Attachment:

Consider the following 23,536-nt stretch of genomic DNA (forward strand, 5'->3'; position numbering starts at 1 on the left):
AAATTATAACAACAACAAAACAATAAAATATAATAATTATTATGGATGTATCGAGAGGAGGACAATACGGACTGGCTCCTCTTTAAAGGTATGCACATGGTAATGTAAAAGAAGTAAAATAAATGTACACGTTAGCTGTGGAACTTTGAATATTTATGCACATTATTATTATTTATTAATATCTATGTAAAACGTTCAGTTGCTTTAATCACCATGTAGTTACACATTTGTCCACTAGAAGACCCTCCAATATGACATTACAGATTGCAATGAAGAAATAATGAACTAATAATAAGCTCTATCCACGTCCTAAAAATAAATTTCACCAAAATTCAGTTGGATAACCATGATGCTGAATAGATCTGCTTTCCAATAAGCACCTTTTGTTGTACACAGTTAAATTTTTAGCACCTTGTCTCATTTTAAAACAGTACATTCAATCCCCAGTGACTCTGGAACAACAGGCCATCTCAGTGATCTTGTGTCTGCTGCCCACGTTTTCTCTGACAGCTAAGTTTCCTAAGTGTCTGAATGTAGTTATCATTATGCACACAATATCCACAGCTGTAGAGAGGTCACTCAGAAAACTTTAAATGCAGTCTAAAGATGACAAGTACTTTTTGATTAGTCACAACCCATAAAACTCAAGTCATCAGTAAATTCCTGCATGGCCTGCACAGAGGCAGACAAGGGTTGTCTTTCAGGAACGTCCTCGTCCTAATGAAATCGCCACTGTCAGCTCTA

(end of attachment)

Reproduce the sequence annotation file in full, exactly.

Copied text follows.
Consider the following 23,536-nt stretch of genomic DNA (forward strand, 5'->3'; position numbering starts at 1 on the left):
AAATTATAACAACAACAAAACAATAAAATATAATAATTATTATGGATGTATCGAGAGGAGGACAATACGGACTGGCTCCTCTTTAAAGGTATGCACATGGTAATGTAAAAGAAGTAAAATAAATGTACACGTTAGCTGTGGAACTTTGAATATTTATGCACATTATTATTATTTATTAATATCTATGTAAAACGTTCAGTTGCTTTAATCACCATGTAGTTACACATTTGTCCACTAGAAGACCCTCCAATATGACATTACAGATTGCAATGAAGAAATAATGAACTAATAATAAGCTCTATCCACGTCCTAAAAATAAATTTCACCAAAATTCAGTTGGATAACCATGATGCTGAATAGATCTGCTTTCCAATAAGCACCTTTTGTTGTACACAGTTAAATTTTTAGCACCTTGTCTCATTTTAAAACAGTACATTCAATCCCCAGTGACTCTGGAACAACAGGCCATCTCAGTGATCTTGTGTCTGCTGCCCACGTTTTCTCTGACAGCTAAGTTTCCTAAGTGTCTGAATGTAGTTATCATTATGCACACAATATCCACAGCTGTAGAGAGGTCACTCAGAAAACTTTAAATGCAGTCTAAAGATGACAAGTACTTTTTGATTAGTCACAACCCATAAAACTCAAGTCATCAGTAAATTCCTGCATGGCCTGCACAGAGGCAGACAAGGGTTGTCTTTCAGGAACGTCCTCGTCCTAATGAAATCGCCACTGTCAGCTCTA